There are generally hand-basins (at least one; generally one per two cubicles) along one wall, with a mirror over. There may even be a counter or shelf where you can put your bag while you wash your hands, touch up your make-up or whatever. Hand drying facilities these days are usually air blowers (which make an ungodly racket in the small, tiled space) although in older facilities you'll find things like paper towel dispensers (with or without bin for the used paper towels), those rotating towels in a drum (which may even be working) or nothing whatsoever (shake your hands as best you can and wipe them on your skirt/jeans/hankie, while making a note to avoid this particular facility in future).
In bigger or more frequented lavatories, there's usually a dispensing machine on the wall for sanitary napkins and tampons.
In many cases, there are baby change facilities, although whether there's enough room to use said facilities and manoeuvre a stroller alongside them is a different question entirely.
The other important factor involved here: women, when faced with a traditional Western toileting arrangement, traditionally sit to pee, so the bits we're supposed to keep modestly concealed are generally facing toward the inside of the toilet while they're in use for excretory purposes.
Really, unless the pedestal breaks (fairly rare), or you have a medical emergency (not quite as rare, but still largely unlikely), once you've gone into a stall in the ladies' lav and closed the door behind you nobody is going to be able to see your genitalia, and neither are you able to view anyone else's. In order for anyone to be startled by a bloke in a skirt visiting the average ladies' lav, he'd have to be either eight foot tall (and thus able to peep over the top of the stalls - and see... the top of someone's head, their knees, their feet and maybe a pair of knickers, ooh-er missus!), or hung like a garden hose.
(Oh, and one other important factor about the ladies' lav no matter where it is: there's never enough stalls at peak periods).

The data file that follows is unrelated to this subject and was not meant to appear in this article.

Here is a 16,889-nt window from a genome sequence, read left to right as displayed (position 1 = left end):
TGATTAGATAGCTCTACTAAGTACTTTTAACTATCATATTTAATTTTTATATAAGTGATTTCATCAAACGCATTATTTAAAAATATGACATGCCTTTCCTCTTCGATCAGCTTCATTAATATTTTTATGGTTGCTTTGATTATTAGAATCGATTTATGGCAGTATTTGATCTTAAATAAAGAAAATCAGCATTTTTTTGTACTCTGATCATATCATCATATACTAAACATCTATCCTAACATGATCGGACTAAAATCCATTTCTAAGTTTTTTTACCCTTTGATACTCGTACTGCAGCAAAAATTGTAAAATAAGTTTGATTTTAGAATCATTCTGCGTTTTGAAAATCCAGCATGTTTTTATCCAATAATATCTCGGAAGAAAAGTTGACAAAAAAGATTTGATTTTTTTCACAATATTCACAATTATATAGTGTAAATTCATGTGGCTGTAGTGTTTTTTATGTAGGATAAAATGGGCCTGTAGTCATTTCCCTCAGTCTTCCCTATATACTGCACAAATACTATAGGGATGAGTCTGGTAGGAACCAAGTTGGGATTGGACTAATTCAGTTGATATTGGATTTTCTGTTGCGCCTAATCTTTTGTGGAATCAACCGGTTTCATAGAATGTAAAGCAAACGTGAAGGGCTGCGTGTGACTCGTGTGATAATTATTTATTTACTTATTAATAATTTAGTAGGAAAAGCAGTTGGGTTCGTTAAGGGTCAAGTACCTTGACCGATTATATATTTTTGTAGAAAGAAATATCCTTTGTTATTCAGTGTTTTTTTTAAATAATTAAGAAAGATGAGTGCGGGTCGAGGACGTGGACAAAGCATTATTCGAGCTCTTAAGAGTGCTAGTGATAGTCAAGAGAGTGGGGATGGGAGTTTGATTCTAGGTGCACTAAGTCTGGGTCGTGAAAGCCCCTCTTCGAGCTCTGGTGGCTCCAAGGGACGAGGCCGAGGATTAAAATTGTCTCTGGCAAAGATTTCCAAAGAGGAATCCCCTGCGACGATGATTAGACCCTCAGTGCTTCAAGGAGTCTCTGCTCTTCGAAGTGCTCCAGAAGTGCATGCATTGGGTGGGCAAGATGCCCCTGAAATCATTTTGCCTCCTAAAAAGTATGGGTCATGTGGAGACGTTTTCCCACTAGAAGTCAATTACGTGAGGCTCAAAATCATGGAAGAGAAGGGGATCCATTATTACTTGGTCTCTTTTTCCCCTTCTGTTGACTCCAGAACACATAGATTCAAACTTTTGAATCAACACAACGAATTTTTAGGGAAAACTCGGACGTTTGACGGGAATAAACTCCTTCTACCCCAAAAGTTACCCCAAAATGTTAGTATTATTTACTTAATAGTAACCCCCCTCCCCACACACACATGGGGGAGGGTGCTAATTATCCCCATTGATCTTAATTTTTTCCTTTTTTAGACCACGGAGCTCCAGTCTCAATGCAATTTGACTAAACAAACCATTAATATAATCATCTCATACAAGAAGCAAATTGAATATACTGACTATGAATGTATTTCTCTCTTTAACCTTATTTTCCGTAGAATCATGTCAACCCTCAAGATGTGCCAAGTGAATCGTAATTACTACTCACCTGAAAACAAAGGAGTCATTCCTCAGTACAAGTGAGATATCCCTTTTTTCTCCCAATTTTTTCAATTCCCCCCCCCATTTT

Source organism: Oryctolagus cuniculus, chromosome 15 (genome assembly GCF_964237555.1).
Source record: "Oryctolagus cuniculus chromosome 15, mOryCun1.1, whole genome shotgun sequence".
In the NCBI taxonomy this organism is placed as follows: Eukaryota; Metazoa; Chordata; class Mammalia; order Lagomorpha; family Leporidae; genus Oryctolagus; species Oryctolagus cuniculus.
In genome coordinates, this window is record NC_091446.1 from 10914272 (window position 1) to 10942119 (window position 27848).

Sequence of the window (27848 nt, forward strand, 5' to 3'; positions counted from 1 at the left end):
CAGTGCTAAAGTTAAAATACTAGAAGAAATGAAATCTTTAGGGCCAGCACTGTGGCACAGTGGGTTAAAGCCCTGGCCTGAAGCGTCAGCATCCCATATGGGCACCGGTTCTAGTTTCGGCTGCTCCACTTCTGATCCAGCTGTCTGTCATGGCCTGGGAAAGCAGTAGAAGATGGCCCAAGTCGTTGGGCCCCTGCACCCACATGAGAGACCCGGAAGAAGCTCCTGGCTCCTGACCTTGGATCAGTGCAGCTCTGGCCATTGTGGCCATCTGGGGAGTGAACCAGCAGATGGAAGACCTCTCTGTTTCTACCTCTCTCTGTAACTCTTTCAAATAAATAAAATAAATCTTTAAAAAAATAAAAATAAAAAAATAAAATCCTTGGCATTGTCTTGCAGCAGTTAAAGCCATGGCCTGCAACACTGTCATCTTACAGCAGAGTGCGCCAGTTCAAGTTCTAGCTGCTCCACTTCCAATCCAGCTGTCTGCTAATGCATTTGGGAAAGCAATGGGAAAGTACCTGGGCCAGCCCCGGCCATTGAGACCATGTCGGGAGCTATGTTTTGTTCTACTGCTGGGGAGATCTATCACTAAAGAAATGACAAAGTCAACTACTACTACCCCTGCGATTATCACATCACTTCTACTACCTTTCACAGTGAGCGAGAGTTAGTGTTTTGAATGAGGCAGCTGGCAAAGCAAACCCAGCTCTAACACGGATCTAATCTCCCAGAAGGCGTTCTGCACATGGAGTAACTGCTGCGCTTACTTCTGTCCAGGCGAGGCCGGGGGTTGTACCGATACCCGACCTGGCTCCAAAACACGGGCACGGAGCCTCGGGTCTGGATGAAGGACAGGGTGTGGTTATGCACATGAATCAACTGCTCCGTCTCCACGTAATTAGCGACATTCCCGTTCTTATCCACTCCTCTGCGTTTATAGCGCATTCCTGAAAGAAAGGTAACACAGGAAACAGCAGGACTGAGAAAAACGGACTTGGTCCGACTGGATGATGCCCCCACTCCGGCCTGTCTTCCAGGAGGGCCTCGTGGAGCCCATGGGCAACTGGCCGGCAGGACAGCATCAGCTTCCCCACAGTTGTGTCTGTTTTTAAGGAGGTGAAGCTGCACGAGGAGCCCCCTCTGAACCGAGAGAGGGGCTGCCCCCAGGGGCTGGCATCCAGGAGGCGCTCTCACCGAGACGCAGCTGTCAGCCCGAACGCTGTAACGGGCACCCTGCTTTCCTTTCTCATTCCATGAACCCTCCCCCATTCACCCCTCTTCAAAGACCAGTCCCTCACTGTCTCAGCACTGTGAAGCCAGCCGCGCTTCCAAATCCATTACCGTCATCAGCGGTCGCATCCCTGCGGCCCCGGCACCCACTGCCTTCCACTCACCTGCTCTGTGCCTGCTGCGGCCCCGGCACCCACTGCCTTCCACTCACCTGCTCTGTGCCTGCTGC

So, to be honest, I absolutely fail to see how anyone's modesty is going to be affronted by someone who is trans-female, or female-identifying-today gender-queer, getting into the queue to use the stalls in the ladies. No matter what their (or your) individual plumbing hook-up appears to be, nobody else is going to be able to see it in use, or be offended by its presence.
I mean, on the other hand, if the people who are worried about the prospect of trans* or gender-queer people using the appropriate lavatories for their identifying gender are men worrying a trans-man or a male-identifying-today gender-queer person is going to go into the gentlemen's lavs and snigger at the willies on display at the urinals... well, just say so, guys. (And maybe use the stalls to pee). But please, don't push the whole mess over onto the women and feminine modesty.
(Oh, and if anyone who is trans-negative and female-identifying wants to explain to me either: a) exactly why and how their modesty is/would be affronted by a trans* or gender-queer person using the ladies' lavs at the same time as them; or b) how they'd know if a person in one of the other stalls was a trans* or gender-queer person; or even c) why they can't just deal with their problem by waiting for the trans* or gender-queer person to finish their business and leave; then feel free to do so in the comments.)
This entry was originally posted at http://megpie71.dreamwidth.org/63990.htm